It’s been nearly three weeks since Tuukka Rask made the decision to retire from the Bruins and the NHL.
Now, that decision didn’t appear to shock those in the B’s organization. They knew that Rask’s recovery wasn’t going as planned once he went back into action in true zero to 60 fashion, and that multiple health issues were popping up. What it did do, however, was throw their plans into net into on-the-fly readjustment, with the potential of three-headed monster with Jeremy Swayman behind Rask and Linus Ullmark turning into an inexperienced-but-connected Swayman-Ullmark duo.
It put ’em back to square one, actually, with the Bruins no longer mapping out a long-term view of their stretch run. This alone was a change from the established norm in Boston, as one of the first meetings of a new season came with Bruce Cassidy, goalie coach Bob Essensa, and Tuukka Rask and his partner in the crease mapping out an all-82 look.
“We didn’t map it out as much because of the newness of Ullmark, for one,” Cassidy said. “We didn’t know how his workload is. Is he a guy that needs consecutive [starts] or does he want to split up at certain times? Some of that was a feel-out process.”
A career-long, oft-injured Sabre prior to his jump to the Bruins, Ullmark has never played more than 37 games in a season.
The Bruins didn’t have any interest in turning him into a 60-game workhorse when they signed him, and instead looked at ways they could ease the strain on his body and utilize him as a strong 1A or 1B option, be it with Swayman or Rask. The Bruins got a brief look at what Workhorse Ullmark would look like, too, when Rask’s body wasn’t responding to rest and the Bruins had to throw Ullmark out there for three starts in five days during a Western Conference road swing. Ullmark was pulled from that third game, though the Bruins said it was more about the team in front of Ullmark than Ullmark himself.
Swayman, meanwhile, is in the first 82-game season of his career. That wall tends to come — and in a major way — for players when they jump from the NCAA to the NHL. Swayman, with just 14 games of AHL experience since the start of last season, has essentially done that, and played 46 total professional games since January 2021.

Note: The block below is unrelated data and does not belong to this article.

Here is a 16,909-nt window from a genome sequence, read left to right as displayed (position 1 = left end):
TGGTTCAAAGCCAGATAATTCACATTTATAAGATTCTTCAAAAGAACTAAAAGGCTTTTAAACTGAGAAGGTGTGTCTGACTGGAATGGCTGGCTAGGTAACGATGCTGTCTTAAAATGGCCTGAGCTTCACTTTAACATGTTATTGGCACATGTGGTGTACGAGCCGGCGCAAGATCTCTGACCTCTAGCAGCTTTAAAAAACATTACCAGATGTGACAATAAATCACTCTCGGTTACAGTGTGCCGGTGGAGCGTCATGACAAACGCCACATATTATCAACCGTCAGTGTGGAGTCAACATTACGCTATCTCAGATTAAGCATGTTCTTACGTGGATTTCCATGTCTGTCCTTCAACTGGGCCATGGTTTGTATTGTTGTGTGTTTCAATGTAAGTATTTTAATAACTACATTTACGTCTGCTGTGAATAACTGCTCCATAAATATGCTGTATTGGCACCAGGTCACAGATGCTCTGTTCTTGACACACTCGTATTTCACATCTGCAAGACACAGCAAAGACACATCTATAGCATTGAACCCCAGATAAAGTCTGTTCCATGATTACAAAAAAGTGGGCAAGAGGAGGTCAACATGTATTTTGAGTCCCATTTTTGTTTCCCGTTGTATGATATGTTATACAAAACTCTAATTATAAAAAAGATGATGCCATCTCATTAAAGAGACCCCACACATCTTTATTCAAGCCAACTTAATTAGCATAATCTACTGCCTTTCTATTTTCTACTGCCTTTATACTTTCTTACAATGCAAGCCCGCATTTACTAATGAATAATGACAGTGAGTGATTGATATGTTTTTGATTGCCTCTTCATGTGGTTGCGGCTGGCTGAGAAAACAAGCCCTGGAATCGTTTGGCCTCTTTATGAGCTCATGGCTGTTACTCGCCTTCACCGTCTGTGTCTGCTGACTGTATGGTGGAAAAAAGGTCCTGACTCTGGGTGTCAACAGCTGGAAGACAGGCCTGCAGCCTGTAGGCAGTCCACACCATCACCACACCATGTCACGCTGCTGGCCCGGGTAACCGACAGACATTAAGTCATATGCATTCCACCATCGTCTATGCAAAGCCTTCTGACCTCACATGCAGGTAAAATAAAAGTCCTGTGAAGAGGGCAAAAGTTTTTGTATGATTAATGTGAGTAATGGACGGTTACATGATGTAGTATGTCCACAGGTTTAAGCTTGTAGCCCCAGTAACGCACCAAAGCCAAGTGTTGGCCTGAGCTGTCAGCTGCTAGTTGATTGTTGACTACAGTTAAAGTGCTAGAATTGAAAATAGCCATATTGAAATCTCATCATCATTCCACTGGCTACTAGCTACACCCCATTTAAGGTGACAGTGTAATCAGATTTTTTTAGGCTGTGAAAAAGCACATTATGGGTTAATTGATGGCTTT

The Bruins, by the way, are set to enter a stretch that will include 32 games in 65 days. That 32-game sprint will feature five sets of back-to-backs, and five sets of four games in six days. That is a lot of strain and against some stiff competition. And what’s interesting is that neither goalie has experience in this setting. The Sabres were never in contention this time of year during Ullmark’s Buffalo tenure, and Swayman was essentially found money for the Bruins last year.
This time around, there’s legit expectations for this duo to lead and make statements along the way.
“It’s a different animal,” Cassidy admitted of his ‘new’ one-two tandem. “We went into the year with it being more of a competition and a little more open. That’s the way we’re going to keep doing it.”
That competition has aleady come with its highs and lows, as Ullmark led the charge for the Bruins before a slight dip paved the way for Jeremy Swayman’s resurgence, and against some of the league’s top threats. The importance of that latter point cannot be stated enough, and needs to inch closer towards the norm for the Bruins to be considered legitimate.
“I love being in net and being able to get points for this team, so, it’s a good day, and we’re happy with the win,” a smiling Swayman said after his latest passed test, a 28-of-29 win over the Avalanche at TD Garden. “Anytime me or Linus go in net, we both want what’s best for the team, and we want to win.”
“We still have a lot of hockey left, so I don’t think we’re going to get too far ahead of ourselves, honestly,” said Cassidy.
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